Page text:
Dr. Cassandra Quave is a world-renowned ethnobotanist whose work connects the health of humankind with the natural world around it.
“Ethnobotany is the scientific study of the relationships that exist between people and plants,” Dr. Quave told Tafties during a recent virtual visit to Taft. “It is often referred to as the science of survival: If you are to exist in any environment you have to have knowledge of how to use the resources in it.”
More than 30,000 global plant species are currently recorded as being of medicinal use; many fill the World Health Organization’s list of essential medicines.
“While we may look at these on our medicine shelves and think they are all synthetic drugs, in fact many have a shared origin in being originally discovered in plants,” Dr. Quave notes. “And in many cases, were also discovered in plants that have a history a traditional medical use.”
Those drugs often define treatment protocols for a wide range of medical conditions, from cancer and heart disease to pain and infection. It is the latter that lies at the heart of Dr. Quave’s work. She and her team of chemists, microbiologists, pharmacologists, and botanists at Atlanta’s Emory University are working hard to resolve what she refers to as “one of mankind’s greatest challenges”—antibiotic resistance.
CDC data shows that more than 35,000 people in the U.S. lost their lives to antibiotic-resistant infections in 2019; in 2016, the worldwide number exceeded 700,000. Without new interventions, that number will only continue to rise. Having mined all the “low hanging fruit” in the second half of the twentieth century, Dr. Quave says, we are in a period of “antibiotic discovery void.” That is, there have been no new registered classes of antibiotics since 1984.
To bridge that gap, advance antibiotic discovery, and wage war on antibiotic-resistant pathogens, Dr. Quave and her team traverse the globe in search of plants that may yield new antibiotics, antibiotic re-sensitizing adjuvants, and anti-virulence therapies. In the field, Dr. Quave’s work is driven by a commitment to fair and equitable exchange, and equitable engagement with the communities she enters.
“Billions of people are reliant today on wild plants that they find in their environment for their most fundamental forms of medicine,” says Quave. “70 to 95% of people living in most developing countries rely on plants for medicine, but habitat loss, overharvesting, and climate change threaten access to medicinal plants for health. The entry of plants into global trade, not only puts those plants at risk, but also the health of people who rely on them.”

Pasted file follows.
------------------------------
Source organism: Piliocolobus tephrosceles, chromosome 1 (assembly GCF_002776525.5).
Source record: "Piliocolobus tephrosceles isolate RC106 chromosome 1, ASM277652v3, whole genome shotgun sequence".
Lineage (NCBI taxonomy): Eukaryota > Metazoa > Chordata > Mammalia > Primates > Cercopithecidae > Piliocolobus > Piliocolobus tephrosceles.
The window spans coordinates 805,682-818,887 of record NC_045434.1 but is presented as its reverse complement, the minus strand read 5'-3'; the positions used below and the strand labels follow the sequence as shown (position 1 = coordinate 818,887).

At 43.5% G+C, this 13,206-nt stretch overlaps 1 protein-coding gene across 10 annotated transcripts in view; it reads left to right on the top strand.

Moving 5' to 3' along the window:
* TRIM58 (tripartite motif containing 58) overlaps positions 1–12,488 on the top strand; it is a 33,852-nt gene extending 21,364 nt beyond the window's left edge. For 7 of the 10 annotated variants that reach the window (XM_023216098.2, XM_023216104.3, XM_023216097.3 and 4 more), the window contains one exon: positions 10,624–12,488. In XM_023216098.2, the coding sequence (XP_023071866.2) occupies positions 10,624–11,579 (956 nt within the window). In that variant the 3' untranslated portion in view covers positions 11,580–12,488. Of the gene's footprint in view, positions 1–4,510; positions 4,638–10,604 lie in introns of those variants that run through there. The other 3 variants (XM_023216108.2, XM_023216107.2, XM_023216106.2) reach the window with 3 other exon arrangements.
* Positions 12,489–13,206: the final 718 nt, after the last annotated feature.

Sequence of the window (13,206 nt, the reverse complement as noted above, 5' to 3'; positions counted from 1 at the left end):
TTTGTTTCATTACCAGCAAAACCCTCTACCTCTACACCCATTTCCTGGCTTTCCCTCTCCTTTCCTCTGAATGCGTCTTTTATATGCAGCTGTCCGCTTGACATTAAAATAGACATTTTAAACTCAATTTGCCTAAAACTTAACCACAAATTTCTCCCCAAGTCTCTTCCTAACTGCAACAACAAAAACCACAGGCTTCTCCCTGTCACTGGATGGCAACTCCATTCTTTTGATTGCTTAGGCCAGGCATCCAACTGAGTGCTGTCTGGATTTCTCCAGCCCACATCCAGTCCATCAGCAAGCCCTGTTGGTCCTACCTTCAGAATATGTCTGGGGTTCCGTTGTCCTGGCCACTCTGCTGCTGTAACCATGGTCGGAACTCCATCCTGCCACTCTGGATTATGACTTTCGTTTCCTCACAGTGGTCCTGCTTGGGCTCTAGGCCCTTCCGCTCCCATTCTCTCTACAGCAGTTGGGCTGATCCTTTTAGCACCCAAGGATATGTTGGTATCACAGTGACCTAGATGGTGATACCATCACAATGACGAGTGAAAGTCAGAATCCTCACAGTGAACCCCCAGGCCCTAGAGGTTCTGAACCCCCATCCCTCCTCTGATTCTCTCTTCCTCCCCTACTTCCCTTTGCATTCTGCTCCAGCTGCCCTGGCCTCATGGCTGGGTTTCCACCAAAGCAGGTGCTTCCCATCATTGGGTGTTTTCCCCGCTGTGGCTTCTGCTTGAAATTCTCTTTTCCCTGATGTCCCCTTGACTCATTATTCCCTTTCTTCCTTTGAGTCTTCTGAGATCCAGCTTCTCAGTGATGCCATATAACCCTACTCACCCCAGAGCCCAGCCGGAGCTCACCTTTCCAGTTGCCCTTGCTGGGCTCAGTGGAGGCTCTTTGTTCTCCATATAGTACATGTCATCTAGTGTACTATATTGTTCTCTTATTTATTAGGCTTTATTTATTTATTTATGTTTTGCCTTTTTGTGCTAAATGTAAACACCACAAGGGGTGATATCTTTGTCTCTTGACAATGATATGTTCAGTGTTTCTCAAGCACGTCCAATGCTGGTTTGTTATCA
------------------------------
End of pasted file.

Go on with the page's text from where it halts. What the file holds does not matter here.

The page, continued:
Stringent permitting processes, prior informed consent, a strict code of ethics, protocols for access and benefit-sharing, and collaborative research agreements help protect those communities from “biopiracy,” Quave says.
When the pandemic complicated travel, Dr. Quave and her team turned their focus to mining years worth of research and data compiled by scientists across the globe to help narrow the list of 30,000 known-medicinal plants to a list of those holding true antibiotic potential. Rigorous work and standards resulted in a review of 958 potentially viable plant species. The team found antibiotic activity in plant extracts from 51 of 79 vascular plant orders. They shared their research in a database accessible to chemists and microbiologists for use in their own search for new antibiotics.
On a more personal level, Dr. Quave also inspired Taft students with her own story.
“One thing you don’t know about me because I’m not standing in front of you is that I am not only a mom and a woman scientist, I’m also a disabled scientist—I have an artificial leg, making fieldwork challenging. The message here is that whatever the challenges, with careful planning and passion for your work, you can make things happen.”
Dr. Cassandra Quave is Curator of the Herbarium at Emory University, Atlanta, GA, and an Associate Professor of Dermatology and Human Health. She is a medical ethnobotanist focusing on documentation and biochemical analysis of plants used in traditional medicine. Her research group studies the botanical ingredients used in traditional medicines to fight infection and disease in order to discover new solutions for antibiotic resistance. Dr. Quave has authored more than 100 scientific publications, edited two books, and been granted seven patents. She is the host of the podcast Foodie Pharmacology that examines the link between food and medicine. She has been featured in numerous publications including New York Times Magazine, BBC Focus, National Geographic Magazine, Brigitte Magazin, NPR, PBS, and the National Geographic Channel. This year her book The Plant Hunter: A Scientists’ Quest for Nature’s Next Medicine will be released.
Dr. Quave’s visit to Taft was made possible by support from the Taft School Science Department.